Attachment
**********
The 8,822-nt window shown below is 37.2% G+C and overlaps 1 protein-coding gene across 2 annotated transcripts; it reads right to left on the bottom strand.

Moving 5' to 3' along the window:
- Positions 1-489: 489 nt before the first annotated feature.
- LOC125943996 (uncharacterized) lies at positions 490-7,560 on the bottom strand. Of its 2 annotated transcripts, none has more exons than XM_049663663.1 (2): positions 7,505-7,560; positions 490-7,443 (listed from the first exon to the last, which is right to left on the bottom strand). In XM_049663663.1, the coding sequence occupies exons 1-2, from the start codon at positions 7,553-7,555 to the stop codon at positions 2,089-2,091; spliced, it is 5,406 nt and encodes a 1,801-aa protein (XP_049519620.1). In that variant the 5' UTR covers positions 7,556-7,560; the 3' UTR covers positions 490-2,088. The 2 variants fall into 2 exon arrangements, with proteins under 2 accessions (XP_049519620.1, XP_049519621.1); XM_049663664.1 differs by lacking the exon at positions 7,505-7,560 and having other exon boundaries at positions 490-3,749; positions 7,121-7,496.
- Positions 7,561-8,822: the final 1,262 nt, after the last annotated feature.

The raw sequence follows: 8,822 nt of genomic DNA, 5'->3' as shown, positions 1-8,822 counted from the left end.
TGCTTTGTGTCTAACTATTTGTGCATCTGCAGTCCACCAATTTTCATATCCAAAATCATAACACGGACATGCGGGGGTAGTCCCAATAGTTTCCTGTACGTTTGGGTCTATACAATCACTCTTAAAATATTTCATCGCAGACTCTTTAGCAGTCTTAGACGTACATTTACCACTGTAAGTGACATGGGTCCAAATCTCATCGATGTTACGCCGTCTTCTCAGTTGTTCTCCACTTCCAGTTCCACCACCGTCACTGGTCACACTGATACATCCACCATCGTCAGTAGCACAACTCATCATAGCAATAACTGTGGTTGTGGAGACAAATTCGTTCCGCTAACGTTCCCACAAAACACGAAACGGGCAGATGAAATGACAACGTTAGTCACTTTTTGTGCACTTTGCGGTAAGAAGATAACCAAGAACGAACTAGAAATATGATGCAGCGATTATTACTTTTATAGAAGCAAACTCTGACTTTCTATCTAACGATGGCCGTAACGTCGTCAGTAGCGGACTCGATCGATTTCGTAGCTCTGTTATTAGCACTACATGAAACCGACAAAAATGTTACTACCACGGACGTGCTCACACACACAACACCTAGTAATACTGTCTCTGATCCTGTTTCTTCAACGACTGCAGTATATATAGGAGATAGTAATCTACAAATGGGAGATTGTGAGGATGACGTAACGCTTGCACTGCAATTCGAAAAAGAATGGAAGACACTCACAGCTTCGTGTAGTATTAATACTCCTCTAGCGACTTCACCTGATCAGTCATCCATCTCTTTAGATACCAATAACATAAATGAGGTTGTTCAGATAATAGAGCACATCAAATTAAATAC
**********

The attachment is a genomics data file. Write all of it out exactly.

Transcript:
The 8,822-nt window shown below is 37.2% G+C and overlaps 1 protein-coding gene across 2 annotated transcripts; it reads right to left on the bottom strand.

Moving 5' to 3' along the window:
- Positions 1-489: 489 nt before the first annotated feature.
- LOC125943996 (uncharacterized) lies at positions 490-7,560 on the bottom strand. Of its 2 annotated transcripts, none has more exons than XM_049663663.1 (2): positions 7,505-7,560; positions 490-7,443 (listed from the first exon to the last, which is right to left on the bottom strand). In XM_049663663.1, the coding sequence occupies exons 1-2, from the start codon at positions 7,553-7,555 to the stop codon at positions 2,089-2,091; spliced, it is 5,406 nt and encodes a 1,801-aa protein (XP_049519620.1). In that variant the 5' UTR covers positions 7,556-7,560; the 3' UTR covers positions 490-2,088. The 2 variants fall into 2 exon arrangements, with proteins under 2 accessions (XP_049519620.1, XP_049519621.1); XM_049663664.1 differs by lacking the exon at positions 7,505-7,560 and having other exon boundaries at positions 490-3,749; positions 7,121-7,496.
- Positions 7,561-8,822: the final 1,262 nt, after the last annotated feature.

The raw sequence follows: 8,822 nt of genomic DNA, 5'->3' as shown, positions 1-8,822 counted from the left end.
TGCTTTGTGTCTAACTATTTGTGCATCTGCAGTCCACCAATTTTCATATCCAAAATCATAACACGGACATGCGGGGGTAGTCCCAATAGTTTCCTGTACGTTTGGGTCTATACAATCACTCTTAAAATATTTCATCGCAGACTCTTTAGCAGTCTTAGACGTACATTTACCACTGTAAGTGACATGGGTCCAAATCTCATCGATGTTACGCCGTCTTCTCAGTTGTTCTCCACTTCCAGTTCCACCACCGTCACTGGTCACACTGATACATCCACCATCGTCAGTAGCACAACTCATCATAGCAATAACTGTGGTTGTGGAGACAAATTCGTTCCGCTAACGTTCCCACAAAACACGAAACGGGCAGATGAAATGACAACGTTAGTCACTTTTTGTGCACTTTGCGGTAAGAAGATAACCAAGAACGAACTAGAAATATGATGCAGCGATTATTACTTTTATAGAAGCAAACTCTGACTTTCTATCTAACGATGGCCGTAACGTCGTCAGTAGCGGACTCGATCGATTTCGTAGCTCTGTTATTAGCACTACATGAAACCGACAAAAATGTTACTACCACGGACGTGCTCACACACACAACACCTAGTAATACTGTCTCTGATCCTGTTTCTTCAACGACTGCAGTATATATAGGAGATAGTAATCTACAAATGGGAGATTGTGAGGATGACGTAACGCTTGCACTGCAATTCGAAAAAGAATGGAAGACACTCACAGCTTCGTGTAGTATTAATACTCCTCTAGCGACTTCACCTGATCAGTCATCCATCTCTTTAGATACCAATAACATAAATGAGGTTGTTCAGATAATAGAGCACATCAAATTAAATAC